Writing Spiders: Argiope
|More Spider Info
Orb Weavers: Araneidae
Types of Spiders
Argiope spiders often go by the name garden spiders or writing spiders, and they are credited as the inspiration for one of the world's most popular spiders, Charlotte of Charlotte's Web.
Females generally grow larger than males, often having a body over an inch in length, with equally long front and back legs.
Writing spiders build large nest nests around homes and gardens. Their nickname derives from their web construction practices, which includes what is formally called a stabilimentum, or a series of Zs or Xs down the web's center.
North America hosts about five Argiope species, however, only two, the Black and Yellow Argiope (Argiope aurantia) and the Banded Argiope (Argiope trifasciata) range across the continent.
The top picture shows the common Argiope arentia, in action. The spinnerets (brown patch) open at the bottom of the abdomen are spraying silk around the newly captured honeybee.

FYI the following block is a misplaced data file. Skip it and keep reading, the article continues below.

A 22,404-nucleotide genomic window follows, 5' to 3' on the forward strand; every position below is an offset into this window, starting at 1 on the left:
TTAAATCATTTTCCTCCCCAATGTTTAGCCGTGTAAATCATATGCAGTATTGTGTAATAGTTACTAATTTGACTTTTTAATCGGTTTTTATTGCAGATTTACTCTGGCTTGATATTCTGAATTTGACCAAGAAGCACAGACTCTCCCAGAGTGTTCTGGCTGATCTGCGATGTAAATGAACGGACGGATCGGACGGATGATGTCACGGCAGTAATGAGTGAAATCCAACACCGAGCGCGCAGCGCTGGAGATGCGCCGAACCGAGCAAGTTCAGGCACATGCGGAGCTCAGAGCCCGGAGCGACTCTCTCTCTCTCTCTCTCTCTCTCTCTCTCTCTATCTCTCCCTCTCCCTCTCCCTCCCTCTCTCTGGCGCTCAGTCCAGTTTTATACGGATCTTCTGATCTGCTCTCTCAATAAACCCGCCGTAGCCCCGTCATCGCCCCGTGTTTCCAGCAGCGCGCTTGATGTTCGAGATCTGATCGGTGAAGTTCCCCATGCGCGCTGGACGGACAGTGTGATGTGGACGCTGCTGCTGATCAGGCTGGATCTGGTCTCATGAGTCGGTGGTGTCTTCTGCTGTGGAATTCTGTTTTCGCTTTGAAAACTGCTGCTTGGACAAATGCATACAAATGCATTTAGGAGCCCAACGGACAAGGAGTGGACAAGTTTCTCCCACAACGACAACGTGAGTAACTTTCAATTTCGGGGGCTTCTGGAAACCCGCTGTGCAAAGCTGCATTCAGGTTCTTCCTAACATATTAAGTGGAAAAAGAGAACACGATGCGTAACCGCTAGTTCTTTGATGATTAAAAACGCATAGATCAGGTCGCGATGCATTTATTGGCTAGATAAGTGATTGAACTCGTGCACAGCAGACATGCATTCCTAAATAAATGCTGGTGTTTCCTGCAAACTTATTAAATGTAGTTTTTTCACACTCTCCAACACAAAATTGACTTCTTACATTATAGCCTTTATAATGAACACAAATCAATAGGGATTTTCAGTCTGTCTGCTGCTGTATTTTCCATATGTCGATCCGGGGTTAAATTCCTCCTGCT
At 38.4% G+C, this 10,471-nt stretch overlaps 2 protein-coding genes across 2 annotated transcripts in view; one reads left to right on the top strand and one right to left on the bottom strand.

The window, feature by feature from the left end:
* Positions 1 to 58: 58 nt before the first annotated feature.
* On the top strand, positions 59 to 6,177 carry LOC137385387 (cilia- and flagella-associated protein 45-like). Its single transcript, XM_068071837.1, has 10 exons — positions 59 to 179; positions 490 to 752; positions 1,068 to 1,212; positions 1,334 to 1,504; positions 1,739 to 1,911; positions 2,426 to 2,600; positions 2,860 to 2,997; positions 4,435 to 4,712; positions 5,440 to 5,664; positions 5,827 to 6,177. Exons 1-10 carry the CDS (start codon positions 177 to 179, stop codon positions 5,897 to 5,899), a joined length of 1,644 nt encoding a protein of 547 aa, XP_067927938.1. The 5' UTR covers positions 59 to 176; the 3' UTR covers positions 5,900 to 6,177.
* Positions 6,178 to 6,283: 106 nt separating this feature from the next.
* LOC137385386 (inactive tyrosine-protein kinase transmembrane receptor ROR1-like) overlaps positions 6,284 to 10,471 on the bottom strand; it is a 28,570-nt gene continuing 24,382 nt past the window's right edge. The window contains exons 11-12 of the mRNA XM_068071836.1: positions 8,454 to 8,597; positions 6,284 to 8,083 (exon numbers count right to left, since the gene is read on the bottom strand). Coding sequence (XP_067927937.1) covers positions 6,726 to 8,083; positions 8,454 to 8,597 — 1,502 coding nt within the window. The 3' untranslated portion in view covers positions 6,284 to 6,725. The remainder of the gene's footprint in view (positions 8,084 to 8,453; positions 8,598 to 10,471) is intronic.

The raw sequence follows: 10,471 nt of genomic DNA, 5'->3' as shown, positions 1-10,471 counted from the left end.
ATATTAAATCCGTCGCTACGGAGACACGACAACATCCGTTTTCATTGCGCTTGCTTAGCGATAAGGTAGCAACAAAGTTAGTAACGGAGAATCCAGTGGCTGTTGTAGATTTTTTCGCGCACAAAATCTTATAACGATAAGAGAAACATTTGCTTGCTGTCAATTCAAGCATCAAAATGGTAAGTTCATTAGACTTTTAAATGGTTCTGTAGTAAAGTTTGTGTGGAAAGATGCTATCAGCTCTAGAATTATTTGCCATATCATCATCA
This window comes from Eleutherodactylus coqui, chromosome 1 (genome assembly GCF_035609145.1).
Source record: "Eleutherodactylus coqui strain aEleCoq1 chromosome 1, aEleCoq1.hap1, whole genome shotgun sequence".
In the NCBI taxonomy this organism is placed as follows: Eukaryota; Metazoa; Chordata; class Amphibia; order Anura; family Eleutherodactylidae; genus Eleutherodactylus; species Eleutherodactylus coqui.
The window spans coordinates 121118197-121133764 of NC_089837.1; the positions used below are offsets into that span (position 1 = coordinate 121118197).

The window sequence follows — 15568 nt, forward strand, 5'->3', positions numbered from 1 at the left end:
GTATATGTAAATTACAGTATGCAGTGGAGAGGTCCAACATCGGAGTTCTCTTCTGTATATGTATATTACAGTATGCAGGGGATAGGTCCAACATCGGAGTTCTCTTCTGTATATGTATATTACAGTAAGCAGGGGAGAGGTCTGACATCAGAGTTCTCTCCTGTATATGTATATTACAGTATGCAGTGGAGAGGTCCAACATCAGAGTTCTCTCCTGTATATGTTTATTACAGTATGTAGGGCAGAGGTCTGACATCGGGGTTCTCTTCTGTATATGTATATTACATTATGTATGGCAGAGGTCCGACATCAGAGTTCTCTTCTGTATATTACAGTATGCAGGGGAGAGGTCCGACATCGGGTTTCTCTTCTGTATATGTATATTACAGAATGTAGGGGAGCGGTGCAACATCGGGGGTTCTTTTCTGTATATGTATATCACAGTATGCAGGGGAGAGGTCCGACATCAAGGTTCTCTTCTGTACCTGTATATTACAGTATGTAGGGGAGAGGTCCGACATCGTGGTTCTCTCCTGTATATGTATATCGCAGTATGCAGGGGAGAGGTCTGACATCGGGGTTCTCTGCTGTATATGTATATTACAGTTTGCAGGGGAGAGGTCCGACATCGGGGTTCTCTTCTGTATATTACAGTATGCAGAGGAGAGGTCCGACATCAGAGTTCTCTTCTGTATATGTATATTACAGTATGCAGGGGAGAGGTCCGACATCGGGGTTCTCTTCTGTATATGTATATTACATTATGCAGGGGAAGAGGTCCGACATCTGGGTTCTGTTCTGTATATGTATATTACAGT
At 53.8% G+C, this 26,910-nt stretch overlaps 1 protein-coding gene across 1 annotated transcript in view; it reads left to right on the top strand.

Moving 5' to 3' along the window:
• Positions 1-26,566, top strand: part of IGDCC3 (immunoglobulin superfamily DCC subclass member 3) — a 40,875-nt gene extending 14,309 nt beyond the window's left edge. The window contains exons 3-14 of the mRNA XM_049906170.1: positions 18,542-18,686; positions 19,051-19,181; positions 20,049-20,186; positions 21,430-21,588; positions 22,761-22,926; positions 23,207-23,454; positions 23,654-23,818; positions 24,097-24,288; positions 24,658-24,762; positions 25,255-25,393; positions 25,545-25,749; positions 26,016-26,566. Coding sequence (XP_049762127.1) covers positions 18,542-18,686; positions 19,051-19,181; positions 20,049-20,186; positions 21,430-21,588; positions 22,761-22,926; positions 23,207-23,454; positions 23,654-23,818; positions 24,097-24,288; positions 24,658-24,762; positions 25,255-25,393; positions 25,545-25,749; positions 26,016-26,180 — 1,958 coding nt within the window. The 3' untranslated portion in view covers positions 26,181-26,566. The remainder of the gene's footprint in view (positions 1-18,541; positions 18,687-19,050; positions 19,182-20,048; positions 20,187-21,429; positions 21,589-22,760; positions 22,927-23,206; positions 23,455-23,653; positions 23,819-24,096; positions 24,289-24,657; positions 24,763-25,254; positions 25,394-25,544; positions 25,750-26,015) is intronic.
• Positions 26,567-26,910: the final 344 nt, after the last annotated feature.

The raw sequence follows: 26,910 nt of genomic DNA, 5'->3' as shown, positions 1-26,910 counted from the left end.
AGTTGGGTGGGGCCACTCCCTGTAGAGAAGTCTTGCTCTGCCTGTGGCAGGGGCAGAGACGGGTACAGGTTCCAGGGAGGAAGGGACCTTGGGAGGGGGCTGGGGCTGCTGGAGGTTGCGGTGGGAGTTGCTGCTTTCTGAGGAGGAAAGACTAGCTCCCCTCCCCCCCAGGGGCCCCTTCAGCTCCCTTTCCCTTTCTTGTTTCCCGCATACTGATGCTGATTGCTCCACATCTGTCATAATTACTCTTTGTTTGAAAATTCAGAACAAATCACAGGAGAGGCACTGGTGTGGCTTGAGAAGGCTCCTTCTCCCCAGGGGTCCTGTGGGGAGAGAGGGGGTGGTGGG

Picture two shows the Banded Argiope. The abdominal and legs stripes give it a distinct look.
Females generally grow larger than males, with bodies averaging about an inch in length and the legs possibly adding an additional two inches to the total length.
Picture three, a Silver Argiope, (Argiope argentata), highlights the stabilimentum in the middle of the web.
The spider is a juvenile, and the writing pattern in the web tones down as the spider ages. Often the "Z" or "X" pattern on adult webs is restricted to a couple of short lines in the web.
Argiope spiders do bite, however they are neither aggressive nor poisonous. Their presence in the garden or around the shrubs provides some natural pest protection for the immediate area.
© 2005-2011 Patricia A. Michaels